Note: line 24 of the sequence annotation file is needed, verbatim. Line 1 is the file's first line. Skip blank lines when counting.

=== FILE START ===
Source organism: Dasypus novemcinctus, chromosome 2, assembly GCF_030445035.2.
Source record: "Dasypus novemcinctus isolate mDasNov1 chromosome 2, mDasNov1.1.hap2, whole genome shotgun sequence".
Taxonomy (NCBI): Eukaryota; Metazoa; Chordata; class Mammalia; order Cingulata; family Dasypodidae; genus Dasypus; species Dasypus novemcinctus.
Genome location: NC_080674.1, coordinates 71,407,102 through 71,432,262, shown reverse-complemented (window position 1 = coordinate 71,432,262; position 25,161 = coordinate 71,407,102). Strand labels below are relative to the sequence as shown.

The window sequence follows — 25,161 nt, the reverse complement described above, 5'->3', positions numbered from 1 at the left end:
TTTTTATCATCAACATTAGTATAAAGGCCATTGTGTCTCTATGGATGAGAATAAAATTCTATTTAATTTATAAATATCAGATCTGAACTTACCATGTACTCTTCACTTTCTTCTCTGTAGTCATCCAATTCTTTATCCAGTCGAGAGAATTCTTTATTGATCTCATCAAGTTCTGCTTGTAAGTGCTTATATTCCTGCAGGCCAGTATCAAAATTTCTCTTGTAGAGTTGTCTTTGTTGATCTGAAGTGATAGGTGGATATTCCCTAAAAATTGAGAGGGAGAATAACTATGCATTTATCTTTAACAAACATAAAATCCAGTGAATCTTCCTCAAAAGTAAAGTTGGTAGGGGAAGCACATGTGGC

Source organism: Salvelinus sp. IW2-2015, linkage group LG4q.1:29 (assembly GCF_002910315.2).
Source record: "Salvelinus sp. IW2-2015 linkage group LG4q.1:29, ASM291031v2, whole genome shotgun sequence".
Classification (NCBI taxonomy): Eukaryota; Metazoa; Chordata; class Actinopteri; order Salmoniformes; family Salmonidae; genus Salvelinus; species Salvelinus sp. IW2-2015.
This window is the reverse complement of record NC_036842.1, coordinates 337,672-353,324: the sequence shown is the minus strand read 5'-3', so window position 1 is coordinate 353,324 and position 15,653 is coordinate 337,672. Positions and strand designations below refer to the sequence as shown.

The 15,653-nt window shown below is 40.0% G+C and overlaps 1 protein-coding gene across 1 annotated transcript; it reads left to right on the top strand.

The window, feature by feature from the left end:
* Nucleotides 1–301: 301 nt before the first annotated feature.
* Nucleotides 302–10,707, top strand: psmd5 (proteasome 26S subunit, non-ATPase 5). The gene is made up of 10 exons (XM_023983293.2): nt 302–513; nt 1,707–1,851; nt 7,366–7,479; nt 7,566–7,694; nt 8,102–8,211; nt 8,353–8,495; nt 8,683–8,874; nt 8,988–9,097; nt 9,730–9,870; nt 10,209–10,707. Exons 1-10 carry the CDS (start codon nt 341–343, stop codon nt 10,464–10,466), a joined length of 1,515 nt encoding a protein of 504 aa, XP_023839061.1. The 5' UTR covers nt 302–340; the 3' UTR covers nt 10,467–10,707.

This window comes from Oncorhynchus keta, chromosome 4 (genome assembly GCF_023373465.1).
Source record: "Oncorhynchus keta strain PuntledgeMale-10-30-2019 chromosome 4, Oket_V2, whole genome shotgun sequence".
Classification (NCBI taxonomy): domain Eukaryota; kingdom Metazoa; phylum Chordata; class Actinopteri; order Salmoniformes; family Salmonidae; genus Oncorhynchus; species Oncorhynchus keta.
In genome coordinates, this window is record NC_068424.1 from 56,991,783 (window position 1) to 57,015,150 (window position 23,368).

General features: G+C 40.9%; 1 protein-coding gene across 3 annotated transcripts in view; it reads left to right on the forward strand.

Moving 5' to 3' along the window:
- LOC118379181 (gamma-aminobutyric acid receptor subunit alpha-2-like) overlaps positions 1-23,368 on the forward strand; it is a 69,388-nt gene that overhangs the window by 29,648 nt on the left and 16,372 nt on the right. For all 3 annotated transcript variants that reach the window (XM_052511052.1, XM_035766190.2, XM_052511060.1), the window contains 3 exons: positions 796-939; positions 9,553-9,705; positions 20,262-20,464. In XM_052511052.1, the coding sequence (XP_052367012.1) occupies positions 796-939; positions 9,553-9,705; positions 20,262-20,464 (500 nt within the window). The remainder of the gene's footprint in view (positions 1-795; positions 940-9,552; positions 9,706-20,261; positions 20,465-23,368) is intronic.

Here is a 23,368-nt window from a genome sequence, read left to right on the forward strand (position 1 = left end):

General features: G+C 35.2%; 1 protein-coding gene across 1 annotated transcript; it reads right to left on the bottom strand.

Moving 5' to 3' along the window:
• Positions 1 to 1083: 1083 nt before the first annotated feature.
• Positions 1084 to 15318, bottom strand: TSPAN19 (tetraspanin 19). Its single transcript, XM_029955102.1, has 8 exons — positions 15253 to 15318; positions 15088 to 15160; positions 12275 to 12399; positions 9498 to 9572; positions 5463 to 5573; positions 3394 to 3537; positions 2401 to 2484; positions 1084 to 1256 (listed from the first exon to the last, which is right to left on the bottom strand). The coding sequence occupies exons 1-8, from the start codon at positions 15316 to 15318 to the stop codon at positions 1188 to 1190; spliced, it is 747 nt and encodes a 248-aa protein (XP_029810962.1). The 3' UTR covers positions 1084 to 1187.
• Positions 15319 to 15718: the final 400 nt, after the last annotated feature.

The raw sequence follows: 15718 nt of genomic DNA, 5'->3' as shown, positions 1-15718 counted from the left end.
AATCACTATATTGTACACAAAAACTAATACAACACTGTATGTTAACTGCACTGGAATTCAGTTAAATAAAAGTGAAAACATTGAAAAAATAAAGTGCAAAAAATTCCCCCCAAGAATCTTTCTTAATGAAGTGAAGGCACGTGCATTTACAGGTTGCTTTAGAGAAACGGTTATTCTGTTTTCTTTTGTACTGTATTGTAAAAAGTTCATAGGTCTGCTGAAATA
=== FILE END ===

Moving 5' to 3' along the window: